Switch Theme:

Wargame Design Discussion: Detection Mechanics  [RSS] Share on facebook Share on Twitter Submit to Reddit
»
Author Message
Advert


Forum adverts like this one are shown to any user who is not logged in. Join us by filling out a tiny 3 field form and you will get your own, free, dakka user account which gives a good range of benefits to you:
  • No adverts like this in the forums anymore.
  • Times and dates in your local timezone.
  • Full tracking of what you have read so you can skip to your first unread post, easily see what has changed since you last logged in, and easily see what is new at a glance.
  • Email notifications for threads you want to watch closely.
  • Being a part of the oldest wargaming community on the net.
If you are already a member then feel free to login now.




Made in us
Napoleonics Obsesser




MN

Greetings Designers,

As we move into more modern and Sci-fi combat detection seems to be a more relevant idea or thought process.

For example, in the Hammer's Slammers universe, firepower has become so powerful that no one tries to fly an aircraft because once detected a MBT or Artillery can accurately bring down a plane in seconds.

Some genre's seem to thrive on detection more than others such as Space navy, sub game, etc. Let's talk a bit about how to do detection right in a game and how to do it wrong. Feel free to swap ideas, talk about games that did it well, games that did it not so well, Genre's that need detection, etc.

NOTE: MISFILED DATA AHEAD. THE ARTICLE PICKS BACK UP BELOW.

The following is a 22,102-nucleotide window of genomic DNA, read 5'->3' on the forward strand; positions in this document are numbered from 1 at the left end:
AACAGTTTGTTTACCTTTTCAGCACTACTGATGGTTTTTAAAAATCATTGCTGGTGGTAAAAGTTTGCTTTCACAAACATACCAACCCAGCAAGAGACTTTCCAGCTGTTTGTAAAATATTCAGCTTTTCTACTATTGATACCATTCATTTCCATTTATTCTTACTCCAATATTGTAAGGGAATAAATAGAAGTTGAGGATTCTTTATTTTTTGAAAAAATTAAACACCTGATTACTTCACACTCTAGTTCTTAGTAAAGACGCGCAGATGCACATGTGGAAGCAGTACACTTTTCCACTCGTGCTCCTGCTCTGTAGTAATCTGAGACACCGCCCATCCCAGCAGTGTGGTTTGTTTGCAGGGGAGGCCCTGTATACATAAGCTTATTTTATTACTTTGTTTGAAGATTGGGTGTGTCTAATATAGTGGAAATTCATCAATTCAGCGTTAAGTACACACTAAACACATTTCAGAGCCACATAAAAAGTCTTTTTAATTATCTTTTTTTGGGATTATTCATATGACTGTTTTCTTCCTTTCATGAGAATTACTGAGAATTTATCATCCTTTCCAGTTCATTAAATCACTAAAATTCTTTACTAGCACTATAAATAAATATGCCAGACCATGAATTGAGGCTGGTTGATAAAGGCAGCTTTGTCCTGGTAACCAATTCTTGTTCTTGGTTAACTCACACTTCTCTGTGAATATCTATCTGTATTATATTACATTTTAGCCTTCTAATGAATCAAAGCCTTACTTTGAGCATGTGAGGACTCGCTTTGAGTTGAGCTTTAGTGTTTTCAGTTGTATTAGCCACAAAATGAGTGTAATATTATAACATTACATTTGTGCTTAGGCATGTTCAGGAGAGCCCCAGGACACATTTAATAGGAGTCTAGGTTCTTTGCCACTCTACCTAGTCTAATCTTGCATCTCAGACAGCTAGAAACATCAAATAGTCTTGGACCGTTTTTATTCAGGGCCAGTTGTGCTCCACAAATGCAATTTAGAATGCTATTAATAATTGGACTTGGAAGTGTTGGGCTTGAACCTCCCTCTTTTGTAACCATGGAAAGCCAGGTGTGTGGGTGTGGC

Do you like Free Wargames?
http://bloodandspectacles.blogspot.com/ 
   
Made in us
God-like Imperator Titan Commander




Halifax

The entire genre of 'Block Games' seems to be about this:

https://boardgamegeek.com/boardgamefamily/6137/block-wargames
   
Made in gb
Longtime Dakkanaut






So this is about having hidden units for the enemy to try and find, or establish what they are?

Space hulk does it well with the radar blips, each representing 1-3 genestealers which are revealed either when the terminators see them, or voluntarily in lieu of moving/attacking. Adds a good edge to the game - is that 3 genestealers in there, or 9?

Dystopian Wars had a submarine with an "Echo Generator", which gave you 3 templates to place instead of the ship. You could pick which one you were each time someone shot at you, and if you decided to be there, you stayed there.